The New Zealand dollar fell to a three-month low against the Australian dollar as investors bet it has better prospects for gains than the kiwi.
The local currency touched 90.84 Australian cents and was trading at 90.90 cents at 8am in Wellington, from 91.64 cents at 5pm on Monday.
The kiwi was little changed at 67.95 US cents from 67.96 cents.
The Australian dollar is more in favour than the kiwi as traders anticipate the Reserve Bank of Australia is likely to keep its benchmark interest rate on hold while New Zealand's central bank is seen cutting its benchmark rate.
A pick-up in global risk appetite is also benefiting the Aussie more than the kiwi, helped by gains in iron ore prices, which jumped 19 percent overnight.
"Global sentiment has picked up and that usually benefits Aussie more than the kiwi," said Westpac's Imre Speizer.
"Iron ore has been doing pretty well and that boost last night just focused people who said we better go and buy some Aussie relative to kiwi. That is the trade to be on and it has been for about the last two weeks. It does look like it's going to break lower."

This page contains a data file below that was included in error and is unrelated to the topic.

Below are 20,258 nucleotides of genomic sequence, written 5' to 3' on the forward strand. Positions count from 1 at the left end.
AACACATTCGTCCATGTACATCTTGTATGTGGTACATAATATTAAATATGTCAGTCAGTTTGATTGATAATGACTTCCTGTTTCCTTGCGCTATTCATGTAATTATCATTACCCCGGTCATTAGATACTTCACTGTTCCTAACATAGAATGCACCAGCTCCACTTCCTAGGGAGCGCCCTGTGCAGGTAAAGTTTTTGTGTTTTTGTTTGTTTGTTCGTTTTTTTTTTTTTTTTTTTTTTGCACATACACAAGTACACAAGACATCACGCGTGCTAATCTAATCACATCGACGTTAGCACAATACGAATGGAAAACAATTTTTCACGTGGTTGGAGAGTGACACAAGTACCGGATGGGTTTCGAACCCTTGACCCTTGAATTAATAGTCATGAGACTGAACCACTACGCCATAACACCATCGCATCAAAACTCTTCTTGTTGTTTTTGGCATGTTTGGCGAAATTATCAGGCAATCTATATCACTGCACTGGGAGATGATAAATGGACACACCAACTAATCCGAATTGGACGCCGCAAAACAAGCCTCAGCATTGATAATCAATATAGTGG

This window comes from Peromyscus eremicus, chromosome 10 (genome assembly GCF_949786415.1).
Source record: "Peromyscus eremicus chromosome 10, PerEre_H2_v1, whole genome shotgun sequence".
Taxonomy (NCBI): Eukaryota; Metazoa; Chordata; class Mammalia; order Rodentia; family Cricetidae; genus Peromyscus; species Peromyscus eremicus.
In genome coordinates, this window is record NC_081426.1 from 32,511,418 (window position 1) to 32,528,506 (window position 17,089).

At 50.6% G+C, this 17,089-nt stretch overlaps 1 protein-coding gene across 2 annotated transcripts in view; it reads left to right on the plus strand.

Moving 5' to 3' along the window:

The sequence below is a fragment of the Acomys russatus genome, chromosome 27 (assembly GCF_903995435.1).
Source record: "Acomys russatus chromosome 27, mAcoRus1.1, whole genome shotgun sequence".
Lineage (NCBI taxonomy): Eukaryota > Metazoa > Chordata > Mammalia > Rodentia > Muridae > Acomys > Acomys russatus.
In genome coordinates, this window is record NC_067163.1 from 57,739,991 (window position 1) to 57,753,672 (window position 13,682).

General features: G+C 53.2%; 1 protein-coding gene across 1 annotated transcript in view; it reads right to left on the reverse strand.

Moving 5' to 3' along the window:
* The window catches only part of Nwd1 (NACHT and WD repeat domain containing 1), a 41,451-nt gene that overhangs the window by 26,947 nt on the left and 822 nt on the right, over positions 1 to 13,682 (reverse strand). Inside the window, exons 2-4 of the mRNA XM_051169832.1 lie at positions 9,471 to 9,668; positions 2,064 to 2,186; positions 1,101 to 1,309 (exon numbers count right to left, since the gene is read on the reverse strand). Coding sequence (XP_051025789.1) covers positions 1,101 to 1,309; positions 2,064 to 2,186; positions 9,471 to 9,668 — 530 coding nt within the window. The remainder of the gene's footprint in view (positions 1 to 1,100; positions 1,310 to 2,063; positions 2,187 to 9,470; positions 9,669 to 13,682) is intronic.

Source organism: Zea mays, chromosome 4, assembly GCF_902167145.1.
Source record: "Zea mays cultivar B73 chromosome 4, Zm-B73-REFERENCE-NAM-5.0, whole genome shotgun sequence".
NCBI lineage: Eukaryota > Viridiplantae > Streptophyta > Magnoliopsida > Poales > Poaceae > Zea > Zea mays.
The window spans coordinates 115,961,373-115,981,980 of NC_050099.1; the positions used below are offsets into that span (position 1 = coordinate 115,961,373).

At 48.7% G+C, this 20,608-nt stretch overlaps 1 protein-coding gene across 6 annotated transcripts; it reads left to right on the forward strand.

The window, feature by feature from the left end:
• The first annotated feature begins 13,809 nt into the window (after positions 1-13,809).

Mr Speizer expects the kiwi to head to 90 Australian cents in the next week or so, and move to 88 cents over the next few months.
Fonterra has cut its forecast payout to dairy farmers to $3.90/kgMS, and fourth-quarter manufacturing data is due for release.
In Australia, business confidence data is published and Reserve Bank of Australia deputy governor Philip Lowe will give a speech on resilience and ongoing challenges.
Elsewhere, China publishes its February trade data.
The New Zealand dollar slipped to 61.73 euro cents from 61.83 cents, dropped to 47.62 British pence from 47.82 pence, and fell to 77.08 yen from 77.25 yen. It gained to 4.4273 yuan from 4.4254 yuan. The trade-weighted index declined to 72.97 from 73.09.